Carolyn lives in North Wales with her husband, 3 children, 6 chickens and dogs. Carolyn walks her dogs along the river Dee to clear her head, unless she is supporting her husband by sailing the North West coast of Wales (mainly groaning over the edge of the boat – “I’m not a good sailor”) or ferrying her children to all their activities.
“No two days are the same”
Carolyn also organises the AGNC conference, attends specialist conferences, gives talks to schools, student nurses (‘how to break bad news’), specialist nurse groups and even Radio Wales on ‘the role of a genetics nurse counsellor’.
Delivering news that will have such an impact on people is an important and difficult part of the job - “the AGNC recommends that all Genetic Counsellors have access to clinical supervision, which has allowed me to feel far safer in myself and as a practitioner.”
Carolyn started her nursing life as a paediatric nurse before moving into health visiting and then seeing an advert for a specialist nurse in genetics and being attracted by the need for ‘superb communication skills’.
Carolyn particularly likes the fact that no two days are the same in genetics. Each person who comes through the door is different and will react differently to the person before them. Genetics involves dealing with the whole family and Carolyn loves using her skills to bring people to a point that they can cope with what is being told to them.
What’s an average day like?
Carolyn works in a suite of offices from Monday to Friday, 0830 to 1730. An average day involves seeing patients in the genetics clinic, to help people deal with having been diagnosed with a genetic condition or those who may be at risk of inheriting a genetic condition.
Pregnant women are frequently referred to the genetic service if a genetic anomaly is suspected or detected - particularly if there is a significant family history. Many children are referred to the service with issues involving developmental delay or they may have a pattern of features which may lead to a diagnosis of a condition. The diagnosis of a genetic condition is usually carried out by the geneticist who will be a trained specialist doctor in medical genetics.
Individuals who wish to pursue presymptomatic testing for a known condition that is ‘running ‘in their family are seen. This is known as predictive testing whereby the individual is not showing any symptoms at present. One such condition is Huntington’s disease. This can take as long as 6 months as it is a process that asks questions of the patients such as “what will you do?” and “what decisions will you need to make?” Many genetic conditions come to the fore when people are thinking about getting married, having children or reaching the sort of age when symptoms start to appear.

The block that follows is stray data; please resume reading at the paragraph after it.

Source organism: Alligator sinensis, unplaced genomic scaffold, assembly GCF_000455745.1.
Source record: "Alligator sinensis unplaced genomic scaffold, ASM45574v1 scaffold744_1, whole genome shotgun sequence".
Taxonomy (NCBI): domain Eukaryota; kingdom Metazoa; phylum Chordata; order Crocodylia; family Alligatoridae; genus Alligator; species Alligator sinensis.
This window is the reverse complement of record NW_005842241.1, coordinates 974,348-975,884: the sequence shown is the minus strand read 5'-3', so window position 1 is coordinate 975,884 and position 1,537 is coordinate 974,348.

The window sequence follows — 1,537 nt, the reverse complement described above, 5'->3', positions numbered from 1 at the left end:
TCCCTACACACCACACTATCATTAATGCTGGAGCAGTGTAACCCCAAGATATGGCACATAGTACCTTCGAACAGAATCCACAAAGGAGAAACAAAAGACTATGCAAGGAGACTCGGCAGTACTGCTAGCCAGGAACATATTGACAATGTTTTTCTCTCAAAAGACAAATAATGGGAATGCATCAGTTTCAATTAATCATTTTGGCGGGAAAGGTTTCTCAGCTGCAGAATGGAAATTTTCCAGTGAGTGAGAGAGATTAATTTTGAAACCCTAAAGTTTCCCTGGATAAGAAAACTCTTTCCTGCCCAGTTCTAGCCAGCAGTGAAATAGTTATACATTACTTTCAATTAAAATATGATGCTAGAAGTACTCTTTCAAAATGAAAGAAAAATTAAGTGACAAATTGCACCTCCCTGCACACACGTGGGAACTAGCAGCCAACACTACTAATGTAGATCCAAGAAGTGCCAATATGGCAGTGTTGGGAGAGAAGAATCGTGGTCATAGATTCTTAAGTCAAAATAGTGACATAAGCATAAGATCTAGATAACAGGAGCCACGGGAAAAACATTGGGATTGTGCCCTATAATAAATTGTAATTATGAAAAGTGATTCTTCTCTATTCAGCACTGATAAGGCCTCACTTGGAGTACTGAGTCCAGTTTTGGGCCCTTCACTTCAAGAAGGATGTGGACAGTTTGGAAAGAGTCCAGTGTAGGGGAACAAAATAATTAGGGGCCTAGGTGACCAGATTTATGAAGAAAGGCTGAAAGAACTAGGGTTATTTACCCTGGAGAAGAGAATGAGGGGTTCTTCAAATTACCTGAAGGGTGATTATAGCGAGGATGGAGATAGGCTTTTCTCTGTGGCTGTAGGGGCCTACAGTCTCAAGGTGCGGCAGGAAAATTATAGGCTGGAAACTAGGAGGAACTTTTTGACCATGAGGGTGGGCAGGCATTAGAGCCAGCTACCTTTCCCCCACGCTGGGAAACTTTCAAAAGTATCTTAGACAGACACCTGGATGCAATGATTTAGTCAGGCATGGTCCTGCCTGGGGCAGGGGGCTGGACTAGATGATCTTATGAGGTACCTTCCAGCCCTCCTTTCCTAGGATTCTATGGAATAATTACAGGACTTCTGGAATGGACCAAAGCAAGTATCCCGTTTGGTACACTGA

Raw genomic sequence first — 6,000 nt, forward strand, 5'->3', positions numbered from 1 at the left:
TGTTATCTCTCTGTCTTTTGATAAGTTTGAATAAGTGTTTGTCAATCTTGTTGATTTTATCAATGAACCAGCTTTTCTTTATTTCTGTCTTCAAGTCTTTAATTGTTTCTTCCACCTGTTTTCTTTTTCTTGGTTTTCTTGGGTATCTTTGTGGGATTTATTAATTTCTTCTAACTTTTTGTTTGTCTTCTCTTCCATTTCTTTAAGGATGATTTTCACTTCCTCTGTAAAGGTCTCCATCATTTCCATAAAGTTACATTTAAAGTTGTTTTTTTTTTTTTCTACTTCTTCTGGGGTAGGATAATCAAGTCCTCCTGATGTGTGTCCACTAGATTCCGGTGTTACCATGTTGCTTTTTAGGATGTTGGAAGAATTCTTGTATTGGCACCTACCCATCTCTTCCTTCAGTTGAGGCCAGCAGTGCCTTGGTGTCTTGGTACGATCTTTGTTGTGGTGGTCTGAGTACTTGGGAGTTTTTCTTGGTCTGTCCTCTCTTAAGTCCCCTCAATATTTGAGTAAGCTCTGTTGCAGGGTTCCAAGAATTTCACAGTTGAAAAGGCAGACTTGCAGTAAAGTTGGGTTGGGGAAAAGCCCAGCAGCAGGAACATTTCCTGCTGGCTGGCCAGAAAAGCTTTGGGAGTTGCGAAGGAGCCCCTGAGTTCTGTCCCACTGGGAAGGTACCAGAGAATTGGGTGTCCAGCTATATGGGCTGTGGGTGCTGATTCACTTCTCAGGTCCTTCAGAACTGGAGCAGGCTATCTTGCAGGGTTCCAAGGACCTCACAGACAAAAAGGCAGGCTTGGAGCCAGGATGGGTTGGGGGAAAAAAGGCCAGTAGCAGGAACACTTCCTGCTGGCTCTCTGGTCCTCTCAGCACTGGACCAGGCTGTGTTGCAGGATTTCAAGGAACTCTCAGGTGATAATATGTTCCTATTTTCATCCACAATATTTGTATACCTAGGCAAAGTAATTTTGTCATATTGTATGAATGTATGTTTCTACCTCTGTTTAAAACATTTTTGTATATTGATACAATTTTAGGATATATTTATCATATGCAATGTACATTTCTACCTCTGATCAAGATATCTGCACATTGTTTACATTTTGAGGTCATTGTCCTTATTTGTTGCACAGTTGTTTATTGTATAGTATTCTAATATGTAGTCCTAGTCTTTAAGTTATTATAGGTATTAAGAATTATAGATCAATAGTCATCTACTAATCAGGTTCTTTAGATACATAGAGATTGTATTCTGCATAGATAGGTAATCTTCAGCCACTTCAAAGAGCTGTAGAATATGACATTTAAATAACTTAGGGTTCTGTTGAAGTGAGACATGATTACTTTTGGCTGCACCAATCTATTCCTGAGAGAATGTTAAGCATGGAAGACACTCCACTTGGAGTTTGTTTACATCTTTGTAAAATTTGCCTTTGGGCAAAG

A condition like Huntington’s has a 50/50 chance of being passed from parent to child, so there will be a lot of fear/ anticipation surrounding the delivery of a piece of news - that will categorically directly affect the rest of that person’s life and their family’s lives too.
Working as a part of a multi disciplinary team is of immense importance to ensure that the patient’s needs are met. These will vary from screening midwives and obstetricians, to paediatricians, neurologists, GP’s and cardiologists. Depending on the outcome Carolyn needs to collect blood samples, write letters of explanation and refer patients on to relevant specialists as well as support and advice on decisions along the way.
What’s the career path?
If you’re a graduate nurse or midwife, have two years post-registration experience, have completed counselling skills training of at least 90 hours duration and a genetics course of at least 30 hours, you’ll be eligible to apply for a position as a genetic counsellor. When applying for a post in a genetics centre, community experience is helpful, as many genetic counsellors visit families at home. Additional education or experience in the field of genetics is also desirable.
If you’re a graduate of a discipline related to clinical genetics, such as genetics, biology, psychology or sociology, then you could apply to do a Master's degree in genetic counselling. When selecting students for such courses, selectors will usually require evidence of experience of caring work, either paid or voluntary.
What advice would you give someone looking to get into clinical genetics?
“Get yourself a good scientific understanding of genetics. Do a basic foundation course in science and understand what a gene is and what a chromosome is. Do a good basic counselling course and pick up the phone to a genetic counsellor and ask them questions or arrange a visit.
Remember that Genetic Counselling is not the same thing as counselling. It’s about giving complex scientific information in a way that people can understand and deal with. It’s a superb job for people who can communicate well and are interested in science.
You are not treating a condition. You are dealing with a person.”